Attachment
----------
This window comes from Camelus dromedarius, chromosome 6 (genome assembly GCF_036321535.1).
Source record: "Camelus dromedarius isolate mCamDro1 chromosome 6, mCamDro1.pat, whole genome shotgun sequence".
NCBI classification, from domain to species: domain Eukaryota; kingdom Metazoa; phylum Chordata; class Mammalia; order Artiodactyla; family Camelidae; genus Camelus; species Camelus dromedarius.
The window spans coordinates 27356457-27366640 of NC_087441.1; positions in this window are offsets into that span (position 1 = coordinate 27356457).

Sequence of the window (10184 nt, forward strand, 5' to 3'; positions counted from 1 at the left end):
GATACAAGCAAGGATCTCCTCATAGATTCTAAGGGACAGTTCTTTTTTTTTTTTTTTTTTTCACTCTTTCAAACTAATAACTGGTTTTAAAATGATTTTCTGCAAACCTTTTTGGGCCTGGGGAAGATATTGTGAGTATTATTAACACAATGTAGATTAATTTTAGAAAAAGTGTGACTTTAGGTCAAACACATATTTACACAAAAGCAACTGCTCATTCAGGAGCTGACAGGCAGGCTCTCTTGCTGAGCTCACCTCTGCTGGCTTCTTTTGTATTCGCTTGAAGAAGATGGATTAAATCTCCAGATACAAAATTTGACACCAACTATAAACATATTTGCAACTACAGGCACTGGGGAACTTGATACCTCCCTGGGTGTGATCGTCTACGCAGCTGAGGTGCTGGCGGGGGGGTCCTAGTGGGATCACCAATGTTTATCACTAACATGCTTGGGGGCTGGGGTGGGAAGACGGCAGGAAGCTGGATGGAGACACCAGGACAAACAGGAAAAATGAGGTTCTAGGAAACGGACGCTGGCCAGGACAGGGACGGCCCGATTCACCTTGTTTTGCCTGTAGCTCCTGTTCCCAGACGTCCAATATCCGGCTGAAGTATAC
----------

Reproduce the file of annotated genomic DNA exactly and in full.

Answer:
This window comes from Camelus dromedarius, chromosome 6 (genome assembly GCF_036321535.1).
Source record: "Camelus dromedarius isolate mCamDro1 chromosome 6, mCamDro1.pat, whole genome shotgun sequence".
NCBI classification, from domain to species: domain Eukaryota; kingdom Metazoa; phylum Chordata; class Mammalia; order Artiodactyla; family Camelidae; genus Camelus; species Camelus dromedarius.
The window spans coordinates 27356457-27366640 of NC_087441.1; positions in this window are offsets into that span (position 1 = coordinate 27356457).

Sequence of the window (10184 nt, forward strand, 5' to 3'; positions counted from 1 at the left end):
GATACAAGCAAGGATCTCCTCATAGATTCTAAGGGACAGTTCTTTTTTTTTTTTTTTTTTTCACTCTTTCAAACTAATAACTGGTTTTAAAATGATTTTCTGCAAACCTTTTTGGGCCTGGGGAAGATATTGTGAGTATTATTAACACAATGTAGATTAATTTTAGAAAAAGTGTGACTTTAGGTCAAACACATATTTACACAAAAGCAACTGCTCATTCAGGAGCTGACAGGCAGGCTCTCTTGCTGAGCTCACCTCTGCTGGCTTCTTTTGTATTCGCTTGAAGAAGATGGATTAAATCTCCAGATACAAAATTTGACACCAACTATAAACATATTTGCAACTACAGGCACTGGGGAACTTGATACCTCCCTGGGTGTGATCGTCTACGCAGCTGAGGTGCTGGCGGGGGGGTCCTAGTGGGATCACCAATGTTTATCACTAACATGCTTGGGGGCTGGGGTGGGAAGACGGCAGGAAGCTGGATGGAGACACCAGGACAAACAGGAAAAATGAGGTTCTAGGAAACGGACGCTGGCCAGGACAGGGACGGCCCGATTCACCTTGTTTTGCCTGTAGCTCCTGTTCCCAGACGTCCAATATCCGGCTGAAGTATAC